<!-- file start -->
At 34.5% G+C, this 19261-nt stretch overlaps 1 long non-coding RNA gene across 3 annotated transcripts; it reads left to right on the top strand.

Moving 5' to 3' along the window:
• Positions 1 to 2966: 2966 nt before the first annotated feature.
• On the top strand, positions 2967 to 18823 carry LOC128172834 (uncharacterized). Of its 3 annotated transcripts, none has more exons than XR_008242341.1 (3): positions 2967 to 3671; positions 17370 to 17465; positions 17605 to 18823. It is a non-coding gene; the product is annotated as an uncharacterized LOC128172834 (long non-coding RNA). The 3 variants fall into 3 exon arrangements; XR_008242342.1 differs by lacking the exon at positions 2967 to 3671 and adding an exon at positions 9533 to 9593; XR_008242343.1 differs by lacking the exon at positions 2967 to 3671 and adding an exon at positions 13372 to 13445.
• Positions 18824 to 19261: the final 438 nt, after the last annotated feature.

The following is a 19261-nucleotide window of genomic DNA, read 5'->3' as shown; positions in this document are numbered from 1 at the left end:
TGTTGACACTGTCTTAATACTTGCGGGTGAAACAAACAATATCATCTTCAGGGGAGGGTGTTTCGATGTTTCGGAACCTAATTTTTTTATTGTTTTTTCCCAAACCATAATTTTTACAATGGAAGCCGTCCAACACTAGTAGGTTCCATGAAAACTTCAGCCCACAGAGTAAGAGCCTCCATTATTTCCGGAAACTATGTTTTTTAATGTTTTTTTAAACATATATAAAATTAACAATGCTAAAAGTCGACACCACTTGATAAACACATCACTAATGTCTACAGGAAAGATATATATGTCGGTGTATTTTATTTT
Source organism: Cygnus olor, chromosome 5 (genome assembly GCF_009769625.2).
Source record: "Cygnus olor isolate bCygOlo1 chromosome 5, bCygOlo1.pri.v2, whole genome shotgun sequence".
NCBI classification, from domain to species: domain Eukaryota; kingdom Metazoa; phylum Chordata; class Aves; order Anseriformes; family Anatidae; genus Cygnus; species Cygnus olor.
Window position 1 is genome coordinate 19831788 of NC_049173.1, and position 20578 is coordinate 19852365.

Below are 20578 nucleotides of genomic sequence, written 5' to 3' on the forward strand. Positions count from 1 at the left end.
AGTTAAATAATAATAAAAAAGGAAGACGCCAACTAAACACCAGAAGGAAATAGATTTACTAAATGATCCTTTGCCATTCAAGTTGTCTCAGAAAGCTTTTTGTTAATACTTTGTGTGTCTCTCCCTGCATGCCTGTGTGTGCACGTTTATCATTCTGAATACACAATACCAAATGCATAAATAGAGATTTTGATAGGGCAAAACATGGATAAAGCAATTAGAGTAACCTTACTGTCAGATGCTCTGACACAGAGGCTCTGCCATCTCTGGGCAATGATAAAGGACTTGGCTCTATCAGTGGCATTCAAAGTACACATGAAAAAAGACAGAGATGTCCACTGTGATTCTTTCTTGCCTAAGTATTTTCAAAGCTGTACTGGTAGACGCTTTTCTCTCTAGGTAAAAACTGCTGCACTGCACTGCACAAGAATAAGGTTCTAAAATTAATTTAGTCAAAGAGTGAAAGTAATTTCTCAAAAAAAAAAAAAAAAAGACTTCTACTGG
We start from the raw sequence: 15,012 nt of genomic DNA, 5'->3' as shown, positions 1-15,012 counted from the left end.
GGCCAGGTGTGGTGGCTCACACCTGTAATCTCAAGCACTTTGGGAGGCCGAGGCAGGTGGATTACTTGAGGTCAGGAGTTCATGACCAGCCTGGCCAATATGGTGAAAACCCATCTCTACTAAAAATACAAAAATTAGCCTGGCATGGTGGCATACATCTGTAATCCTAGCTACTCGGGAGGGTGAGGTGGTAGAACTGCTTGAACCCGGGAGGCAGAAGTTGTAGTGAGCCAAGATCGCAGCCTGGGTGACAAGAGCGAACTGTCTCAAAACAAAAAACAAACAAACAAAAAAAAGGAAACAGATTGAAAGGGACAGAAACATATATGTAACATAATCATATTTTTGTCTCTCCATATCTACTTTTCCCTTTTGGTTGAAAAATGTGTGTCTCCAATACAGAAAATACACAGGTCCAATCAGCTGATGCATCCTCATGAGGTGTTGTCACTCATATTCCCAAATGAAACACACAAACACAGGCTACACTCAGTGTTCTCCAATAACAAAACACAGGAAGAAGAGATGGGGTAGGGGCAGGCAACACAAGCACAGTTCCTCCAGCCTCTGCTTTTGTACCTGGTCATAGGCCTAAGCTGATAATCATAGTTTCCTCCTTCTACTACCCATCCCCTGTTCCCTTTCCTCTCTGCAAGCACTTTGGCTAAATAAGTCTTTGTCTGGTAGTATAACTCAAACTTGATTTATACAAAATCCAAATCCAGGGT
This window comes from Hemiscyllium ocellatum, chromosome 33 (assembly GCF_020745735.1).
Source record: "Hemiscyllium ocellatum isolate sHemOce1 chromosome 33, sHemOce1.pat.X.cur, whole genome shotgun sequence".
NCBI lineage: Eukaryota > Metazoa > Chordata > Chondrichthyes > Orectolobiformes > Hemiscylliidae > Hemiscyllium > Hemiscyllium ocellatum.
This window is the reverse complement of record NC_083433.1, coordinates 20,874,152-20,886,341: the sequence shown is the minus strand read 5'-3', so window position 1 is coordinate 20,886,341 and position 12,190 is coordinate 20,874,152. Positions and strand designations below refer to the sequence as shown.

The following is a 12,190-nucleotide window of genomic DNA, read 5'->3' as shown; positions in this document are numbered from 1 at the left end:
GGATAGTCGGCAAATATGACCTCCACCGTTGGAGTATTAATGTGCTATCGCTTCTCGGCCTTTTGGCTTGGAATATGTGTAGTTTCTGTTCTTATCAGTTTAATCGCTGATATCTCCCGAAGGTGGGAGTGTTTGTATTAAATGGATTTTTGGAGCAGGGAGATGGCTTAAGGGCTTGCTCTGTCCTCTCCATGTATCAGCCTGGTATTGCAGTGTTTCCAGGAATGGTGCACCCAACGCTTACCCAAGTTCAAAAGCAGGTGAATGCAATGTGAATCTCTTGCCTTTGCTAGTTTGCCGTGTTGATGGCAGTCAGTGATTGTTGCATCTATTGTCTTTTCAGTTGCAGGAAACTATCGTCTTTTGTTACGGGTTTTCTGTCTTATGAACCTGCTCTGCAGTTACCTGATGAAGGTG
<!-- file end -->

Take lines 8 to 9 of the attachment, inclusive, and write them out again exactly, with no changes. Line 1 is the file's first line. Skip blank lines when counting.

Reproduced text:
Source organism: Cygnus olor, chromosome 5 (genome assembly GCF_009769625.2).
Source record: "Cygnus olor isolate bCygOlo1 chromosome 5, bCygOlo1.pri.v2, whole genome shotgun sequence".